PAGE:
Category Archives: Life

Against the wind

This past weekend I was a guest at CONtra Flow in New Orleans. It was my first time at the con and visiting New Orleans. Since I was first published in 2014 I’ve mostly stuck to regional conventions, with a couple of exceptions, so this was exciting for me to break out of the usual circle and meet new faces. In the last couple of years in particular I’ve been booked both as a science guest and a writer or put on panels where those two intersect.  As a result I’ve gotten to meet some amazing talent.

Creativity and science are not at all mutually exclusive. Remember, Leonardo da Vinci advanced our knowledge of anatomy and created beautiful art, among his many talents. I have met doctors, astrophysicists, psychologists, mathematicians, rocket scientists, biologists and chemists to name a few among the throng of creatives that populate genre fiction and pop culture.

The scientists, doctors and engineers are simply a subset of the diversity found within the creative community. What’s my point, you may be wondering?

Storytelling and the arts are a key part of humanity, of society. Whether simple entertainment or works of depth and mystery, it’s how we connect and share. It’s the vehicle by which our histories, ideas and truths are remembered and shared. It’s a means of exploring what it is to be human and can change our collective consciousness. So whether you suffer through retail work, write for a living, operate on people, catch bad guys, or send rockets to the stars, we all have the seeds of creativity in our soul. Do not buy the tropes that only certain sorts of people are scientists or writers or artists.

Now, becoming a published author involves enough passion to learn the craft and dance through the hoops of submission and rejection. The same can be said for becoming a doctor or starting a business or learning the detailed methods of becoming a painter. As a society we tell people, “That’s very hard. You can’t do it. Artists are this. Scientists are that. Men this. Women that….” and on and on.

That negative drum that forever echoes is one reason minorities fight for representation. It matters. It’s very, very hard to stay positive, to maintain belief in oneself when all the messages reflected back at you are negative. It takes a certain sort to run full tilt into the wind, to defy the odds and ignore all naysayers. Those of us that heard the roar of “you can’t do it” and laughed, it’s up to us to be the voice in that roar that says, “Yes, you can.

This is me telling you, whoever you may be, whatever your dreams are…

Forget what society says. Forget the boxes and define yourself on your own terms. Work hard and dream big in equal measure.

Pages of life

A couple of days ago I was driving Miss Drama to a birthday party, following GPS directions through an unfamiliar part of town when I suddenly realized that unfamiliar terrain felt very familiar.

Backing up a few pages…

I was born in Memphis and until 9 years of age lived in the area known as Frayser. (Okay, technically the first 4 years were in Raleigh, but those areas aren’t that far apart). These areas are on the northwest outskirts of Memphis. In 1997 I returned to Memphis to attend college and my dad drove us through that area and past our old house, but it was almost dark and I wasn’t particularly interested, what with the excitement of starting college. So having been in the city for 19 years I have never sought out the house I lived in as a kid.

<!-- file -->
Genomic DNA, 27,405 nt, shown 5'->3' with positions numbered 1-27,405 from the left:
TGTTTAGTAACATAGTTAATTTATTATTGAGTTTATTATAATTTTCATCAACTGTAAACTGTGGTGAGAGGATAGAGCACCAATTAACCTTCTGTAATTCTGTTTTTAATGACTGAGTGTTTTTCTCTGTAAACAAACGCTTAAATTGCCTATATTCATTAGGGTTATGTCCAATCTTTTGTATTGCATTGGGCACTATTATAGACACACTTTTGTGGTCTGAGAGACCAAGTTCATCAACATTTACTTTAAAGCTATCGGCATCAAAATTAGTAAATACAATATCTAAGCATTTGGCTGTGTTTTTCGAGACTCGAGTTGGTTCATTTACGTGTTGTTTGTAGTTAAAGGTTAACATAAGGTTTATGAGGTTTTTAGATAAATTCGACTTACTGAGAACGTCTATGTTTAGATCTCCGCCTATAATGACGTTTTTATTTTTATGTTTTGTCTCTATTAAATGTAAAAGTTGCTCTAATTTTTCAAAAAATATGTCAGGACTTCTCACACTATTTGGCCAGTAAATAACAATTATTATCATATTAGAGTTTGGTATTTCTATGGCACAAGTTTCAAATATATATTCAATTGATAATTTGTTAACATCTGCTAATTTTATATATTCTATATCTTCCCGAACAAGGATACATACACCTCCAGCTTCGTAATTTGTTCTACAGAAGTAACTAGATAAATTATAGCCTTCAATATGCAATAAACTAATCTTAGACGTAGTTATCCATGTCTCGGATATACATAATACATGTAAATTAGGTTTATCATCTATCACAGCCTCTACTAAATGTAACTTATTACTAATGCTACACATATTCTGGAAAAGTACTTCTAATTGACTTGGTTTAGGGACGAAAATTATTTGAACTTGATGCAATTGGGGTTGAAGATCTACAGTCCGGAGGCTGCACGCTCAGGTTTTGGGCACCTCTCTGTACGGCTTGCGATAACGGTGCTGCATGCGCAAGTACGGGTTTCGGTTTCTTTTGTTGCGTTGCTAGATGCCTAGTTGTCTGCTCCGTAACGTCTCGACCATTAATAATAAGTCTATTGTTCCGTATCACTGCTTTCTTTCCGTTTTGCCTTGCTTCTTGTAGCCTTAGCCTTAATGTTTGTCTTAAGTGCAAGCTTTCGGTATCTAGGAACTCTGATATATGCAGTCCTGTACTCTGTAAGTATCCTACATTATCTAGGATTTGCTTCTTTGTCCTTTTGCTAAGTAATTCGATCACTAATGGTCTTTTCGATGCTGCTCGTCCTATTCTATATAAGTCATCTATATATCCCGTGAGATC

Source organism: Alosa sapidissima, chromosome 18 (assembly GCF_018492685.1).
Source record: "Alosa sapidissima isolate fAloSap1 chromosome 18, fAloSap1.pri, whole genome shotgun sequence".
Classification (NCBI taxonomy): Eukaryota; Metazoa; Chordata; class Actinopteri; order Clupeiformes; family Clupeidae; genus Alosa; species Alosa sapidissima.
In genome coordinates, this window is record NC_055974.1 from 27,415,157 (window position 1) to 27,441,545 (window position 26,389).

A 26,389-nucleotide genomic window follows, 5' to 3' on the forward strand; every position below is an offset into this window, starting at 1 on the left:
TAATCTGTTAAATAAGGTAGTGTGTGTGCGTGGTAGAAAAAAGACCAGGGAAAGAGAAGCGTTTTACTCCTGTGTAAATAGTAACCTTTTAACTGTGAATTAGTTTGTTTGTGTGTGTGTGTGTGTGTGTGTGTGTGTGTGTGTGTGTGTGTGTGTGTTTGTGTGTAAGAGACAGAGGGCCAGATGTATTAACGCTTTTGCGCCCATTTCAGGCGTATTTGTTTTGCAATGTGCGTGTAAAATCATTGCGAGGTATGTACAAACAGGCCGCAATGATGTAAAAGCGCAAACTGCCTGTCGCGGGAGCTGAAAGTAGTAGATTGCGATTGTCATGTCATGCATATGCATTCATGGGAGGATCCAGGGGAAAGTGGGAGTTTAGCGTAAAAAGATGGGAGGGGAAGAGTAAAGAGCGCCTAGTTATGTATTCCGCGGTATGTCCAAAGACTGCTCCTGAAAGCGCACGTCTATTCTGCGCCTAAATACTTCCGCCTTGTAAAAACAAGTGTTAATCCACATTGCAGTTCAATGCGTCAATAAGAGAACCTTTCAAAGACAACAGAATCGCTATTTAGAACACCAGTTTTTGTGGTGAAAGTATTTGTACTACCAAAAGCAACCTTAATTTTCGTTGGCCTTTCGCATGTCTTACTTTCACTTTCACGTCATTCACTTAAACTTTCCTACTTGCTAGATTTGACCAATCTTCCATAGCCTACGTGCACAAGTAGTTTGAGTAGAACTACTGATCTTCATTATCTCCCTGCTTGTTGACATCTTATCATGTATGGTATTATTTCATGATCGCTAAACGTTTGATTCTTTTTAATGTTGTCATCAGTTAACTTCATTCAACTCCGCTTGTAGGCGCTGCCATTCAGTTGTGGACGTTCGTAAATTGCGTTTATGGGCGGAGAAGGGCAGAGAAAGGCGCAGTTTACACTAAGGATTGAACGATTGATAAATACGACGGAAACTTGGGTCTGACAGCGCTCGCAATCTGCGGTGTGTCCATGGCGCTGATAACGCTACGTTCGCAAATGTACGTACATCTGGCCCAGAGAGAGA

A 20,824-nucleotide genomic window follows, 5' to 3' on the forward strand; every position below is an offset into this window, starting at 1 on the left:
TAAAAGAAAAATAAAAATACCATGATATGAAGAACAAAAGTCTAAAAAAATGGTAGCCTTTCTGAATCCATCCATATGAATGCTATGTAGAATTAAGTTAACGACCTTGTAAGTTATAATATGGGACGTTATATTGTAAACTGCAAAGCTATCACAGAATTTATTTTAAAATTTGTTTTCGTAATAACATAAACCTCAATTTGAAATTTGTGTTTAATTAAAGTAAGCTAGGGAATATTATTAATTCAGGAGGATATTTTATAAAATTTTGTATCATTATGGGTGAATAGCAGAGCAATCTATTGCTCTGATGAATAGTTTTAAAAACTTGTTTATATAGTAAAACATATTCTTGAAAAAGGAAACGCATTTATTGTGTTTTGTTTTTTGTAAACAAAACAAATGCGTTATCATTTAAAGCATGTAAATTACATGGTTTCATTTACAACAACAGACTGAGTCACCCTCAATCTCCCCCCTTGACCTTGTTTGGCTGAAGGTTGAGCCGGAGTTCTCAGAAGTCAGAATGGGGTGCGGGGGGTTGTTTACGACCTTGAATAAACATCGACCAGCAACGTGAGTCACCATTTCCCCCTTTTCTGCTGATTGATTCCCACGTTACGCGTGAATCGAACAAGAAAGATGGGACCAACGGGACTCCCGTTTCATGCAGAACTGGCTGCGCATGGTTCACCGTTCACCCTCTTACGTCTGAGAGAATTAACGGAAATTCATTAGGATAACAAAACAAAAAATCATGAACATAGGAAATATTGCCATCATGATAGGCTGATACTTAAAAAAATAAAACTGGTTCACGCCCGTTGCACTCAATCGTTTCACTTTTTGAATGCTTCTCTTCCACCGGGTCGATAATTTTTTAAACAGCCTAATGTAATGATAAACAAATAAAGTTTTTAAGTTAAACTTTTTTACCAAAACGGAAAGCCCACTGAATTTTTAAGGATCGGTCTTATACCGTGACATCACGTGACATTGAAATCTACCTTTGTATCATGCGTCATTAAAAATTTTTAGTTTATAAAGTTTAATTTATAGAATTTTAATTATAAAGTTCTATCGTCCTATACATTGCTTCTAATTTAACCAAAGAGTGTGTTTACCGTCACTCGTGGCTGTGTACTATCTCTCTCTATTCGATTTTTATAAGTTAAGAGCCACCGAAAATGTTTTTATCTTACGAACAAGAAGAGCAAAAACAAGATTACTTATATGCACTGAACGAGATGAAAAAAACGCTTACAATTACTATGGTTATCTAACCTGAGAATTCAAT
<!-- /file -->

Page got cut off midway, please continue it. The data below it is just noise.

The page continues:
Skip back to current page…

It’s hard to say precisely what triggered that sense of familiarity. The trees? They beckoned like familiar friends. The gentle rolling hills? They reminded me of evening drives in the summer, windows down and the music of crickets, toads and whir of the car engine lulling cranky toddlers to sleep. After dropping off Miss Drama I pulled up Google Maps and plugged in my old address. I was literally a 5-minute drive away. If it had been farther, I probably wouldn’t have bothered. Five minutes? How could I not?

The moment I pulled up to the house recognition hit me in the gut. Someone was parked there momentarily, driving off literally as I pulled to a stop. A for sale sign listed sadly in the front yard. I expected, given the area and the general housing trends in Memphis, a significant degree of deterioration. Based on information on the lock box and a peek through the front windows, it was possible the interior is in better condition than my house.

The gates Papa installed when I was little, probably around the time we got our Beagle puppies, were long gone.The aluminum siding had seen better days, but in many ways it was still so very much the same, albeit much smaller than memory, because I am rather larger than I was the last time I watched the house disappear through a car window for the last time. The open backyard beckoned, a place of primarily happy memories, of make-believe and games, races and gardening, digging for worms, and swinging on the long gone swing-set. The gumball trees still lined the yard, leaving their prickly nuisances that made barefoot play impossible. The giant hill my siblings and I had rolled and sent our big-wheels down now seemed little more than a slight rise. Partly due to my adult size, but probably just as much due to 30 years of rain washing soil and leaves to the lower section of the yard.